The real victims in the 'war of terror'

The real victims in the 'war of terror'

In the wake of the Port Arthur massacre in 1996, the Australian prime minister at the time, John Howard, showed his first and arguably greatest act of leadership. Tough new gun laws were introduced, and semi-automatic weapons were bought back across the country and melted down for use in innocuous items such as chicken wire.

By the end of Mr Howard’s seemingly infinite 11 years in office, however, his leadership had become small-minded and he increasingly resorted to cynical means to maintain power. One of his government’s tactics was to prey on xenophobia, treating refugees as potential terrorists to arouse a climate of fear and secure votes. Most infamously, he declared before the 2001 election that “we will decide who comes to this country and the circumstances in which they come”.

Sadly, it worked. Also sadly, successive governments have continued playing the race card. Australia, a nation built on migration, became a less warm and welcoming place, and refugees arriving in boats are now treated like criminals or turned away. Counter-terrorism laws are broad and secretive investigative bodies are given sweeping powers to monitor people who are deemed suspicious.

None of this explains why Man Haron Monis took 17 people hostage in a Sydney cafe on Monday, which ended early the following morning with him and two hostages shot dead. However, it does help us understand some of the reaction and overreaction to the tragedy.

The moment he forced a hostage to hold up a black flag with Arabic writing, he was transformed from a desperate man with a history of violence into the symbol of the country’s greatest fears. More than that, for a day he became the face of Islamist terrorism for the Western world.

This was aided and abetted in no small part by Rupert Murdoch’s Sydney tabloid, The Daily Telegraph, rushing out a special edition wraparound with an image of the flag and the headline “Death cult CBD attack” that said, wrongly, that Islamic State was behind it. Other news organisations repeated the error.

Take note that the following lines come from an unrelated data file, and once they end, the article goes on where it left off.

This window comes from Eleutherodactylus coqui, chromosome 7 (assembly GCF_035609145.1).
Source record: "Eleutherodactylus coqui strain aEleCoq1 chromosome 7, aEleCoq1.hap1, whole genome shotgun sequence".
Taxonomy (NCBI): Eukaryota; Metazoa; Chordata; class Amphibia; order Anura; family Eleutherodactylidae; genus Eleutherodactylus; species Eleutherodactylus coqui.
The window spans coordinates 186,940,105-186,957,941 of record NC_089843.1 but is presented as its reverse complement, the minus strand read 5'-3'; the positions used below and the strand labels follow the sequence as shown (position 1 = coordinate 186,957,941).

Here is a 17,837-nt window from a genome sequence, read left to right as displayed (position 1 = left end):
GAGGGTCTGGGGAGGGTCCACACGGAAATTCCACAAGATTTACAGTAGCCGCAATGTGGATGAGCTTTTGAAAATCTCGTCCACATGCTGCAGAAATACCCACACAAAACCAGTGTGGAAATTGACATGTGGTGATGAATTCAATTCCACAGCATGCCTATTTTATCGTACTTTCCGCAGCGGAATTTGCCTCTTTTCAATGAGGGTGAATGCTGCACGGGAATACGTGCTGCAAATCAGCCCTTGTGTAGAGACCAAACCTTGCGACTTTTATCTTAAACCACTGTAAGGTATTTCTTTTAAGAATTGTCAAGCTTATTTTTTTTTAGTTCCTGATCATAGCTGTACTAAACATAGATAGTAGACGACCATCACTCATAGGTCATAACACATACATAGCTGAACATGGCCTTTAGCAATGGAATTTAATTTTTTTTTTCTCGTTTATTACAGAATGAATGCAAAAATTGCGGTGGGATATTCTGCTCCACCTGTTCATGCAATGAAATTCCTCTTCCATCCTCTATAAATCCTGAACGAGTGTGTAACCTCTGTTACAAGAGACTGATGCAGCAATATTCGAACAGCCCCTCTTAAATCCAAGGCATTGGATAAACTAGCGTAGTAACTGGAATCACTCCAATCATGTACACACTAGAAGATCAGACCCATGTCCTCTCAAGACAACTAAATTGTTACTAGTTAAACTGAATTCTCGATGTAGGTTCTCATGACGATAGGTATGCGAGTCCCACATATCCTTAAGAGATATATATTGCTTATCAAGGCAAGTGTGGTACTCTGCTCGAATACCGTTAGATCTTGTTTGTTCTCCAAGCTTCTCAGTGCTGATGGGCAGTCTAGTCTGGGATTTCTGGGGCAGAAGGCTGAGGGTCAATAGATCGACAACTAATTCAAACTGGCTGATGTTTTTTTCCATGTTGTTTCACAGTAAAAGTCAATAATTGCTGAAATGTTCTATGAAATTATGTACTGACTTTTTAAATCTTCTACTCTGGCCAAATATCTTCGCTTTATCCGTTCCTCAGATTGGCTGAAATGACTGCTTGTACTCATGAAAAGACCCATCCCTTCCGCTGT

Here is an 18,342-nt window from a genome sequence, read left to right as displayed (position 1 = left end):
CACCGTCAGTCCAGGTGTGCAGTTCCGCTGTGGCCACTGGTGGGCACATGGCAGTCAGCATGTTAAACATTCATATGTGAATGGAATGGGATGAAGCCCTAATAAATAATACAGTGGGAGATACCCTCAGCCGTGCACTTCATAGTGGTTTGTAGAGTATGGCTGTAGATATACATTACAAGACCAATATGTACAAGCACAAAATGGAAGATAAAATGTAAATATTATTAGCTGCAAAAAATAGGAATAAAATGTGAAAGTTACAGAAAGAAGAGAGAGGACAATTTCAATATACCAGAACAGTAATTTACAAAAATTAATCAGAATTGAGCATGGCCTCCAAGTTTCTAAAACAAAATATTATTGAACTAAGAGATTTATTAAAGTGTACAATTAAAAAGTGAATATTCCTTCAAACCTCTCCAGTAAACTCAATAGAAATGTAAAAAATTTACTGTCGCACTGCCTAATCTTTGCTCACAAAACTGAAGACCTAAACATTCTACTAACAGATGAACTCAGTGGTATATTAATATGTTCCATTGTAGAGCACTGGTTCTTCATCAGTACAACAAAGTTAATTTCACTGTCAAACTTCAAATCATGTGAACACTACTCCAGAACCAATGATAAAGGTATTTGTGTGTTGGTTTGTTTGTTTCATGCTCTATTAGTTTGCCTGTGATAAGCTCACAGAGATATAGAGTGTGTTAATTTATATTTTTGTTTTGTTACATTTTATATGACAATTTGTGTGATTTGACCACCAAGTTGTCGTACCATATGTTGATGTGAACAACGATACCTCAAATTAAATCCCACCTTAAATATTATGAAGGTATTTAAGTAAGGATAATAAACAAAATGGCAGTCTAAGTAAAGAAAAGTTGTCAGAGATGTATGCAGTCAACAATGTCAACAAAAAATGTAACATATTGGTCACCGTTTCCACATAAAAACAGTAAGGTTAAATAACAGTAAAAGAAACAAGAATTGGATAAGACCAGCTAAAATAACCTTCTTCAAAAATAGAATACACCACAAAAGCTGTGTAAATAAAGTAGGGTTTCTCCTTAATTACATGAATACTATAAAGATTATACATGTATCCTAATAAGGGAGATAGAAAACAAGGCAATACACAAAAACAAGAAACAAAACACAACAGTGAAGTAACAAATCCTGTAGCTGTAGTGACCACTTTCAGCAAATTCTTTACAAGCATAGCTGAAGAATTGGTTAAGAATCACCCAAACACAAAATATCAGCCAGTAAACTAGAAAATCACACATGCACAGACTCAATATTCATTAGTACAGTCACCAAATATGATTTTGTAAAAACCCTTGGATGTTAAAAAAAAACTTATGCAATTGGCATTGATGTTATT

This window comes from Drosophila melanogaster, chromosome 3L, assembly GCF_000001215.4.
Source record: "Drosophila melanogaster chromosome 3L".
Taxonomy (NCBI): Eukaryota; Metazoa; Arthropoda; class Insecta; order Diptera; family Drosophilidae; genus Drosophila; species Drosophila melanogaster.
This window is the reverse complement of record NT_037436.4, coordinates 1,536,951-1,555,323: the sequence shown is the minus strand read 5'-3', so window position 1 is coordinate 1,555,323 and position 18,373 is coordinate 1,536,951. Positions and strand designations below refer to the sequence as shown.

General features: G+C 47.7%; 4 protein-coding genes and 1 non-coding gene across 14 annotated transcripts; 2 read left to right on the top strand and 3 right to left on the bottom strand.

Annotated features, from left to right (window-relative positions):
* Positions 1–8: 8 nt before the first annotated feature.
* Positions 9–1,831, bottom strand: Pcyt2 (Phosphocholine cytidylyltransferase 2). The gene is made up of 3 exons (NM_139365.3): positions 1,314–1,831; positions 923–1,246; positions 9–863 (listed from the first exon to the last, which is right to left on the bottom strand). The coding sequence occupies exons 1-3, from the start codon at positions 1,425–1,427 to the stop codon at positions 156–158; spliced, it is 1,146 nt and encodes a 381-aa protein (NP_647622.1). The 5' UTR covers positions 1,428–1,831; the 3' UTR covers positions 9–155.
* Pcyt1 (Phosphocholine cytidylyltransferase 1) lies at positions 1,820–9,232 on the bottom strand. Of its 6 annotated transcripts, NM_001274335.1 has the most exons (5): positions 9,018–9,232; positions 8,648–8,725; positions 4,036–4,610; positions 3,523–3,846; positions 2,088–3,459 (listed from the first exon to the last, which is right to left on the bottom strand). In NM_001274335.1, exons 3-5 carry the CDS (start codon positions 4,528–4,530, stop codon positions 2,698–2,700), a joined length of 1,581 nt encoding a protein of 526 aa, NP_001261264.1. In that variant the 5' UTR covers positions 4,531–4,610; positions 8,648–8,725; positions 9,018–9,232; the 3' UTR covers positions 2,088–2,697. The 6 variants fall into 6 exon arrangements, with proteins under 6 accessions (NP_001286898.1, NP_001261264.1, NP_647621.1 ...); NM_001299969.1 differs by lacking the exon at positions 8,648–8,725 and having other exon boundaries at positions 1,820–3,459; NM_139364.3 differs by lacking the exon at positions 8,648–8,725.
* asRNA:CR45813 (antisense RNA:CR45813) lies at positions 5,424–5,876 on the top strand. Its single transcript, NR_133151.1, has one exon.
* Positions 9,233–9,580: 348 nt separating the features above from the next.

Monis was a violent man who took extreme measures, but he was no terrorist mastermind. However, the Iranian-born self-styled Islamic cleric has been made out to be one because it fits a narrative that the Western world is familiar with.

Murdoch’s news organisations have not been alone in perpetuating this, but they have played a prominent role. His national broadsheet newspaper, The Australian, on Friday shamefully conflated the siege with counter-terrorism raids that, police suspect, do have some connection with Islamic State. “Just days after the deadly Martin Place siege in the CBD,” read the second paragraph, under a headline that mentioned the siege. Only further down does the report spell out that the latest raids have nothing to do with Monis whatsoever.

In the US, Murdoch’s Fox News used the siege and its deadly outcome as a chance to demand Australians have freer access to guns, ignoring the reality that fewer guns has led to fewer gun deaths. The US is the last country that should be lecturing others about gun control, with 10.3 deaths for every 100,000 people compared to Australia’s 0.86. The debate was also being held in a week when six people were shot and killed in Philadelphia.

The most troubling reaction to the siege came from Australian Prime Minister Tony Abbott, who announced a review of counter-terrorism measure. Critics are now worried that Mr Abbott’s review will lead to further draconian measures.

He also said he was “incredulous and exasperated” that Monis had been walking the streets and wanted to know why the hostage-taker was not on any spy agency watch list. Mr Abbott was clearly aware that Monis was out on bail, but apparently conveniently forgot that none of the charges against him were related to terrorism.

Mr Abbott used dog-whistling politics, and it has worked. The lawyers who defended Monis and the magistrate who granted him bail have been subjected to death threats. This, unfortunately, is the lack of political leadership Australians have come to expect.

Tragically, the crime in Sydney was thrown into chilling perspective a day later when the Taliban murdered 148 people, mostly children, in Pakistan. Where one was the random act of a lone criminal, one virtually impossible to guard against, the other was a coordinated and planned attack by a terrorist network.

In November alone, 5,000 non-Westerners died in terror attacks, mostly at the hands of the Islamic State or Boko Haram. Terrorist attacks are increasing in the West, but Islamic fundamentalism extracts its biggest toll on poor Muslims. The "war on terror" might be largely rhetorical in the West, but in places like Pakistan it is all too real.

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